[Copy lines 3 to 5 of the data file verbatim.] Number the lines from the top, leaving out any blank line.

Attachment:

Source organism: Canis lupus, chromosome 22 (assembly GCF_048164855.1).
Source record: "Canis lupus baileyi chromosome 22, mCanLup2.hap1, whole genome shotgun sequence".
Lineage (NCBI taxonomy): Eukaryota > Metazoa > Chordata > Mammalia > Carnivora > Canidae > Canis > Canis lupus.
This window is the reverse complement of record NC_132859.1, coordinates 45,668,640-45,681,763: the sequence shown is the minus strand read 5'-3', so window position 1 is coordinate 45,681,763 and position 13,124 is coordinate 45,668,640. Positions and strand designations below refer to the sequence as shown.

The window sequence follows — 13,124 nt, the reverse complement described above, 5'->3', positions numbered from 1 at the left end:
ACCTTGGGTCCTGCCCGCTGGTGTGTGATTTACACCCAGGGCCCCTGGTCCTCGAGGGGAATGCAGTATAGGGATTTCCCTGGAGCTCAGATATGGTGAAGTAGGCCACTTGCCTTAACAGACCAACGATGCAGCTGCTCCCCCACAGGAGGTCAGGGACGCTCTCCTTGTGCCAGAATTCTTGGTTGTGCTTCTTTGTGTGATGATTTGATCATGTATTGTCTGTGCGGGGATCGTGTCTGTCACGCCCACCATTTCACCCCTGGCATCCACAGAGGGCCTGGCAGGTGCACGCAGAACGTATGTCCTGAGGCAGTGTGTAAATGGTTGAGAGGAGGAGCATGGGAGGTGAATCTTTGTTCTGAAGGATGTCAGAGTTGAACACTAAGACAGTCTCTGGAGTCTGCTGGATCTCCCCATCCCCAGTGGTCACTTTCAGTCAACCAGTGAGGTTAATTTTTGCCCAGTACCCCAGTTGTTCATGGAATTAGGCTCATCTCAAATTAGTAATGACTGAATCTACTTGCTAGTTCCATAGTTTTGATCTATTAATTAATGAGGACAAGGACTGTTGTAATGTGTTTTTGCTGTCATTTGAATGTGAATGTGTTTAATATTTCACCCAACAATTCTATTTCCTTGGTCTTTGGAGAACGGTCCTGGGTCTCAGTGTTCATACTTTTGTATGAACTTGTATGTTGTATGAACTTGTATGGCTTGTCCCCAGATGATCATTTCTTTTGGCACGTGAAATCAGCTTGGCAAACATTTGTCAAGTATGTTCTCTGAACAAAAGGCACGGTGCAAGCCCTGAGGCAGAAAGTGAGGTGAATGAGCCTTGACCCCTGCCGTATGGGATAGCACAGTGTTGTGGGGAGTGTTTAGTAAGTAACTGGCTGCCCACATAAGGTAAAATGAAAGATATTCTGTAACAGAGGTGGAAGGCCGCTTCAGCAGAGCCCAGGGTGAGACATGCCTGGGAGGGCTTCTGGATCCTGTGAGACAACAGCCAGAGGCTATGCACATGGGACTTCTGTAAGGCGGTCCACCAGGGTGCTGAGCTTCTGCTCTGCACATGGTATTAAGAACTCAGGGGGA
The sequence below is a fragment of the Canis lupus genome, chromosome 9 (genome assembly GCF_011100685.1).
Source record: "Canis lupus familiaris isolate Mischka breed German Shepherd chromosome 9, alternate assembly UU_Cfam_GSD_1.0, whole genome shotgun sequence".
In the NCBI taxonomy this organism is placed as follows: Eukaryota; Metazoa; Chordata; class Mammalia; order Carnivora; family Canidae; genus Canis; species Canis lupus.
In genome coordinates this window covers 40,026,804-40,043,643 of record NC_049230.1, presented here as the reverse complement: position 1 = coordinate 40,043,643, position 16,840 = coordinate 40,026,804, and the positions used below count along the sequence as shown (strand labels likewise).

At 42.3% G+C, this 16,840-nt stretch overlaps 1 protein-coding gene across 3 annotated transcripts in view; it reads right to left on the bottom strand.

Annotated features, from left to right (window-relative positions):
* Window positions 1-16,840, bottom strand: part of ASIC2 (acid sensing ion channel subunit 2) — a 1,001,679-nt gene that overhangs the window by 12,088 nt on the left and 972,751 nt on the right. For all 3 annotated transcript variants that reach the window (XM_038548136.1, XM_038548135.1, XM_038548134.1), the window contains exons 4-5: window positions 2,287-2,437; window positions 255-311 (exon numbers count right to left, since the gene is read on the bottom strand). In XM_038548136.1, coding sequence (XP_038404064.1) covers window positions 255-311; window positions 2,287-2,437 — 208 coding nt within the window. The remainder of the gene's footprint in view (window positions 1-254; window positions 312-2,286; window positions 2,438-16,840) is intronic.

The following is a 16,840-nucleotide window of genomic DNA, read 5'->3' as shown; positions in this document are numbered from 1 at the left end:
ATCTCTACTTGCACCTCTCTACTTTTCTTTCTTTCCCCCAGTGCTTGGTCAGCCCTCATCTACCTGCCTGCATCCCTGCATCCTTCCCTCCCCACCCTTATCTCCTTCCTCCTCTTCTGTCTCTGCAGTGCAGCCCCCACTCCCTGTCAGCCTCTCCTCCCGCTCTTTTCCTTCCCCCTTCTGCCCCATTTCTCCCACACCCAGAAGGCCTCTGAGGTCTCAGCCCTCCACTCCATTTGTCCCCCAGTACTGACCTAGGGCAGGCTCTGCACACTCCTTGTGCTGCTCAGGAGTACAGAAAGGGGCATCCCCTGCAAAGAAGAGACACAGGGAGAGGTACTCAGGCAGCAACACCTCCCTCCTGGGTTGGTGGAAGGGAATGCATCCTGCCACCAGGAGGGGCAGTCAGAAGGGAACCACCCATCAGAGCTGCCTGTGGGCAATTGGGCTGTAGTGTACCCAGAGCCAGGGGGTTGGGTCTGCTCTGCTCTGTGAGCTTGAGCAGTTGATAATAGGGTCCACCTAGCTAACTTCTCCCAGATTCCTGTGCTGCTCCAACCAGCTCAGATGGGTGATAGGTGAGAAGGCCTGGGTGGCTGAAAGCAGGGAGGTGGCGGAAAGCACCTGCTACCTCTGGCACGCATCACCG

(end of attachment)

Lineage (NCBI taxonomy): Eukaryota > Metazoa > Chordata > Mammalia > Carnivora > Canidae > Canis > Canis lupus.
This window is the reverse complement of record NC_132859.1, coordinates 45,668,640-45,681,763: the sequence shown is the minus strand read 5'-3', so window position 1 is coordinate 45,681,763 and position 13,124 is coordinate 45,668,640. Positions and strand designations below refer to the sequence as shown.

The window sequence follows — 13,124 nt, the reverse complement described above, 5'->3', positions numbered from 1 at the left end: